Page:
Over the years many editions of the Romance of the Western Chamber were published with woodblock illustrations, but one of the most beautifully illustrated is the 1639 edition collated by Zhang Shenzhi, for which the illustrations were produced by the famous late Ming artist Chen Hongshou (1598-1652). It is two of Chen Hongshou's illustrations from this edition which have provided the inspiration for the decoration on the current rhinoceros horn cup. It is significant that both of these illustrations show the heroine Yingying turned to the viewers' left with her head bowed. In the first illustration - called 'Peeping at a letter' (fig. 1) - Yingying stands reading a letter, which has been sent to her secretly by Zhang Sheng via her maid Hongniang, while the maid hides behind a screen, with her finger to her lips, anxious to see her mistress's reaction. In the second illustration (fig. 2) - Yingying stands in front of a table on which are placed a wrapped qin, an incense burner in the form of a Buddhist lion-dog, and an antique crackled-ware vase containing lotus leaves and blooms. Above and below her are the leafy branches of trees and shrubs. The main inspiration for the carving on the rhinoceros horn cup is the first of these illustrations, and the carved image of Yingying in particular is very close to the woodblock print, even down to the folds of her gown and the decoration on the front panel of her robe. Although the shape of the cup did not lend itself to the depiction of a screen, the maid Hongniang is nevertheless shown peeping around a rock, in the same attitude of finger to her lips, watching her mistress. The screen in Chen Hongshou's illustration is decorated with trees and growing lotus, and these have been included naturalistically on the cup. Further around the cup from the depiction of Yingying, part of a table is shown under an overhanging rock. Just visible upon it is the end of a qin. This is a reference to the second Cheng Hongshou illustration, but also a reference to Zhang Sheng's qin playing, which originally won Yingying's heart. Links with the second woodblock illustration can also be seen on the opposite side of the cup, where items are shown on a natural rock table, including an antique bronze vase containing lotus leaves and blooms. The carver has extremely skilfully blended inspiration from the printed two-dimensional images to create a superb three-dimensional carving.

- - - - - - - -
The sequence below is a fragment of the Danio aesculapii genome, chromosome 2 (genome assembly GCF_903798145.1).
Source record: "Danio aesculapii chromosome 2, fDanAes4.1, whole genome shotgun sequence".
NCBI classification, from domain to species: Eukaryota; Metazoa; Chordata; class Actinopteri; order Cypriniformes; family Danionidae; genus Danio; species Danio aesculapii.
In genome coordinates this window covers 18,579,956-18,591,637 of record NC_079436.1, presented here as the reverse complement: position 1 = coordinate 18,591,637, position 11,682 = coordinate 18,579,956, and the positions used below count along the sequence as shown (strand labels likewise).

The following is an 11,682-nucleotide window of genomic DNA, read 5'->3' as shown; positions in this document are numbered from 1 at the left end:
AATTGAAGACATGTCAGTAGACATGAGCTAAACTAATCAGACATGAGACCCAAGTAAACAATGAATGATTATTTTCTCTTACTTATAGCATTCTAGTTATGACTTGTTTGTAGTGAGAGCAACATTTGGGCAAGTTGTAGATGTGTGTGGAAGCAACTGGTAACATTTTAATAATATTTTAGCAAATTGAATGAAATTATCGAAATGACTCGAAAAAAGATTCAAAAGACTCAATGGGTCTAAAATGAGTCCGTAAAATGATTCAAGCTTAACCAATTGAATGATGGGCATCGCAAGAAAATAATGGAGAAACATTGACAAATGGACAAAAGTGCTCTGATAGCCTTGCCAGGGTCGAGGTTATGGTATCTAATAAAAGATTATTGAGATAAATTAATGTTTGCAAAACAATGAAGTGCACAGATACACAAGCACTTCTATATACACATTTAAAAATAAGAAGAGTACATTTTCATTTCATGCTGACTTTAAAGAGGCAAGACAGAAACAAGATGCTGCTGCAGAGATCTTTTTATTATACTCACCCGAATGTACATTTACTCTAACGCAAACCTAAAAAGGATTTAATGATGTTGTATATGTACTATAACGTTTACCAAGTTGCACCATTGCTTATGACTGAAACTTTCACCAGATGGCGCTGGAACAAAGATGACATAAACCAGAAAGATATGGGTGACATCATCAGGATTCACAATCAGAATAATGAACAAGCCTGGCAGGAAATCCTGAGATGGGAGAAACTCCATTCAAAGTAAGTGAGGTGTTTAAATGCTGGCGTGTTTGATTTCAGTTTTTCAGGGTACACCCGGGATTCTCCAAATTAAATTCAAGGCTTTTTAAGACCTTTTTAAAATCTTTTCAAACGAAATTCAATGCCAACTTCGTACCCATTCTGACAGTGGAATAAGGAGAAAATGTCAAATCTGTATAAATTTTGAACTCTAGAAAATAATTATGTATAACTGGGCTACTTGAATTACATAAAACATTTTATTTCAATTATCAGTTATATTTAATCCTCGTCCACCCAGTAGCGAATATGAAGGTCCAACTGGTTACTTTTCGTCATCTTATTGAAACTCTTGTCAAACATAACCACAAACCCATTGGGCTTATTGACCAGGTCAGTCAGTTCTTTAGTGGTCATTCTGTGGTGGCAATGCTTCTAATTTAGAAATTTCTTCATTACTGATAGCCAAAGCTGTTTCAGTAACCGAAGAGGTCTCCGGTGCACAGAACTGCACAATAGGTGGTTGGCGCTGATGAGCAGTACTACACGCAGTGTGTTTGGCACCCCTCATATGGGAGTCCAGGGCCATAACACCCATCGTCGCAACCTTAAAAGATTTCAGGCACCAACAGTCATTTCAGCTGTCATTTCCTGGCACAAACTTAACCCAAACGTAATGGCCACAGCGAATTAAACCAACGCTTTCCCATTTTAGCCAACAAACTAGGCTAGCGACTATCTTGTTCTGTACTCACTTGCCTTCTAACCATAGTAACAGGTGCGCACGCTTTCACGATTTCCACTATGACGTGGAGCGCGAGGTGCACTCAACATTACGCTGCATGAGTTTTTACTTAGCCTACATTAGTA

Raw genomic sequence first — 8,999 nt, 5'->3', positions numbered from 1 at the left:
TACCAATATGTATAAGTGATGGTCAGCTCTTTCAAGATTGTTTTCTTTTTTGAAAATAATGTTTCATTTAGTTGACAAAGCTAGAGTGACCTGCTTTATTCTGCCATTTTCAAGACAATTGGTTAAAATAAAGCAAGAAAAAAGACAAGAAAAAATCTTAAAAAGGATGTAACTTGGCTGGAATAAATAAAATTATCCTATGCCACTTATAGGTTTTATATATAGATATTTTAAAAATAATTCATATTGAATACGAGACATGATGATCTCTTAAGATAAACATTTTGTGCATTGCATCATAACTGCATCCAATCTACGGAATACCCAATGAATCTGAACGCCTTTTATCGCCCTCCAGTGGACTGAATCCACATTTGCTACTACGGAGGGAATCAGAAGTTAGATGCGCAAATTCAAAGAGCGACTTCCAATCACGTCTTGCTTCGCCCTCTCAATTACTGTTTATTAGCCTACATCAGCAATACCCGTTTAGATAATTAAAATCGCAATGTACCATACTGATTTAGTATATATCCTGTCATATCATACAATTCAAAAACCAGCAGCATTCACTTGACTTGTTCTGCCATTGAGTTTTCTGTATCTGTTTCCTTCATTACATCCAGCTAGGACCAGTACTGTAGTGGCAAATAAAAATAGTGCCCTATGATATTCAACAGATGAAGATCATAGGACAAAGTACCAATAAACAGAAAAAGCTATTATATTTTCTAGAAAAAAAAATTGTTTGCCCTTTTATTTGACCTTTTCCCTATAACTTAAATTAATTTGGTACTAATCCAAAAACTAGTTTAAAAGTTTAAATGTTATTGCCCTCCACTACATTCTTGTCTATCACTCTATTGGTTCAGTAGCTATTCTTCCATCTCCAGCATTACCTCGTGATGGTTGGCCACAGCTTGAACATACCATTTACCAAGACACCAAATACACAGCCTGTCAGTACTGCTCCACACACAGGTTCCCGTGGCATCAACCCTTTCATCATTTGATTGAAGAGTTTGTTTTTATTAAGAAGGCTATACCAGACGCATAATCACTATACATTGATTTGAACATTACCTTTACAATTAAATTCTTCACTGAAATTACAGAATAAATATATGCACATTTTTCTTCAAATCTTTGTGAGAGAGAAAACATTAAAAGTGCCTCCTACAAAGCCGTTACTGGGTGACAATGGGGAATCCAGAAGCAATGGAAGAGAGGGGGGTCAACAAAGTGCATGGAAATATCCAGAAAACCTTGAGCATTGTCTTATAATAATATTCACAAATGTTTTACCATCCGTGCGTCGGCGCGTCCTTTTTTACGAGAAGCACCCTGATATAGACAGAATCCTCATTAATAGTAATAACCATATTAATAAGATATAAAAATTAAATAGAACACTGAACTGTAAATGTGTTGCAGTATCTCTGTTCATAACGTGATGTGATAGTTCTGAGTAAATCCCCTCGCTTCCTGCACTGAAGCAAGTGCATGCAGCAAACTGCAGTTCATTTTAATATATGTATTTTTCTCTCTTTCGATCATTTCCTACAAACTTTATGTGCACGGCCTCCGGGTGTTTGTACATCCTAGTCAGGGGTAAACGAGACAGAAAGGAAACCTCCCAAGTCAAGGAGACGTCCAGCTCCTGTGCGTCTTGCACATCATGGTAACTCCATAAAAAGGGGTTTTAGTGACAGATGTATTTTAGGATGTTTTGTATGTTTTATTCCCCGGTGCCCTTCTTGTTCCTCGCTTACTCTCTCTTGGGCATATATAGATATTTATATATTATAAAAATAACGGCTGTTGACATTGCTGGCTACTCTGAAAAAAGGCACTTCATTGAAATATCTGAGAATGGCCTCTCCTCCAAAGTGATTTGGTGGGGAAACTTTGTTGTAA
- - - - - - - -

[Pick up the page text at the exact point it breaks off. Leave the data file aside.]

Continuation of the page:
It is interesting that the same two Chen Hongshou illustrations also provided the inspiration for the design on the famous mid-17th century bamboo brush-pot bearing the signature of Zhu Sansong in the collection of the National Palace Museum, Taipei (illustrated in Possessing the Past - Treasures from the National Palace Museum, Taipei, New York/Taipei, 1996, pp. 464-5, plate 269). The differing shapes of the natural materials from which the rhinoceros horn cup and the bamboo brush-pot were made have necessitated somewhat different combinations of the elements from the printed illustrations. On the brush-pot, for example, the cylindrical shape has facilitated the inclusion of part of the screen from the original illustration, whereas the shape of the rhinoceros horn made rocks a more harmonious alternative. Both are exceptional examples of the carver's art.

Please note this lot is accompanied by a letter from Animal Health agreeing that Christie's may sell it without further CITES certification and confirming that they would be likely to grant an export permit for it to leave the EU post-sale.